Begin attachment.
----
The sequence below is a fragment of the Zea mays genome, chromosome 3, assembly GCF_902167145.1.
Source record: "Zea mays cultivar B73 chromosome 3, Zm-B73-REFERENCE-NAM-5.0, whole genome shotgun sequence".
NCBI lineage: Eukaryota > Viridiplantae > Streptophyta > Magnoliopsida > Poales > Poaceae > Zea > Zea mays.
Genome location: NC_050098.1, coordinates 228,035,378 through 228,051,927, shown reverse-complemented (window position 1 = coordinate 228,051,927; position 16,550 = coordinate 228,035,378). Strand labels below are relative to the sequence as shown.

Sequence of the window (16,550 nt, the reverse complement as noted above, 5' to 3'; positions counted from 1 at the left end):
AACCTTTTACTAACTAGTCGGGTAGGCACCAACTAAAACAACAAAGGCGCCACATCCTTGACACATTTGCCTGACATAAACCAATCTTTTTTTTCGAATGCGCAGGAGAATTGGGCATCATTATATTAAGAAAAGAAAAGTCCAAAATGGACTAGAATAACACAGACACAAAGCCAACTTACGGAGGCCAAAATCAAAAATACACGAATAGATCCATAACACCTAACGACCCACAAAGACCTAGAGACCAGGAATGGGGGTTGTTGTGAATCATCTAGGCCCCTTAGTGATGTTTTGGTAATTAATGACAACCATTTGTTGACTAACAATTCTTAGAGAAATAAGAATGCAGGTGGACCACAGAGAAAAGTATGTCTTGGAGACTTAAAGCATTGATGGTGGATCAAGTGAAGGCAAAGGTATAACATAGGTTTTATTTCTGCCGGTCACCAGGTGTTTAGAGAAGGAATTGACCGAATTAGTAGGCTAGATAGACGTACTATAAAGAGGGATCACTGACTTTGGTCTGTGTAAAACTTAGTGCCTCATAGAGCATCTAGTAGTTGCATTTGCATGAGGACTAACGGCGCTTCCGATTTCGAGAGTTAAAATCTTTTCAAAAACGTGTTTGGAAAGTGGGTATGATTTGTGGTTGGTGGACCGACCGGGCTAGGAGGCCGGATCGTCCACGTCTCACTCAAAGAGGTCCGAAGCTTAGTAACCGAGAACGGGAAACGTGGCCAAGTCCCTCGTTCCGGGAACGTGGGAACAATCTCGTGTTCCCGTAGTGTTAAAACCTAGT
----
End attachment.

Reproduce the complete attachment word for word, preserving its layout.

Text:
The sequence below is a fragment of the Zea mays genome, chromosome 3, assembly GCF_902167145.1.
Source record: "Zea mays cultivar B73 chromosome 3, Zm-B73-REFERENCE-NAM-5.0, whole genome shotgun sequence".
NCBI lineage: Eukaryota > Viridiplantae > Streptophyta > Magnoliopsida > Poales > Poaceae > Zea > Zea mays.
Genome location: NC_050098.1, coordinates 228,035,378 through 228,051,927, shown reverse-complemented (window position 1 = coordinate 228,051,927; position 16,550 = coordinate 228,035,378). Strand labels below are relative to the sequence as shown.

Sequence of the window (16,550 nt, the reverse complement as noted above, 5' to 3'; positions counted from 1 at the left end):
AACCTTTTACTAACTAGTCGGGTAGGCACCAACTAAAACAACAAAGGCGCCACATCCTTGACACATTTGCCTGACATAAACCAATCTTTTTTTTCGAATGCGCAGGAGAATTGGGCATCATTATATTAAGAAAAGAAAAGTCCAAAATGGACTAGAATAACACAGACACAAAGCCAACTTACGGAGGCCAAAATCAAAAATACACGAATAGATCCATAACACCTAACGACCCACAAAGACCTAGAGACCAGGAATGGGGGTTGTTGTGAATCATCTAGGCCCCTTAGTGATGTTTTGGTAATTAATGACAACCATTTGTTGACTAACAATTCTTAGAGAAATAAGAATGCAGGTGGACCACAGAGAAAAGTATGTCTTGGAGACTTAAAGCATTGATGGTGGATCAAGTGAAGGCAAAGGTATAACATAGGTTTTATTTCTGCCGGTCACCAGGTGTTTAGAGAAGGAATTGACCGAATTAGTAGGCTAGATAGACGTACTATAAAGAGGGATCACTGACTTTGGTCTGTGTAAAACTTAGTGCCTCATAGAGCATCTAGTAGTTGCATTTGCATGAGGACTAACGGCGCTTCCGATTTCGAGAGTTAAAATCTTTTCAAAAACGTGTTTGGAAAGTGGGTATGATTTGTGGTTGGTGGACCGACCGGGCTAGGAGGCCGGATCGTCCACGTCTCACTCAAAGAGGTCCGAAGCTTAGTAACCGAGAACGGGAAACGTGGCCAAGTCCCTCGTTCCGGGAACGTGGGAACAATCTCGTGTTCCCGTAGTGTTAAAACCTAGT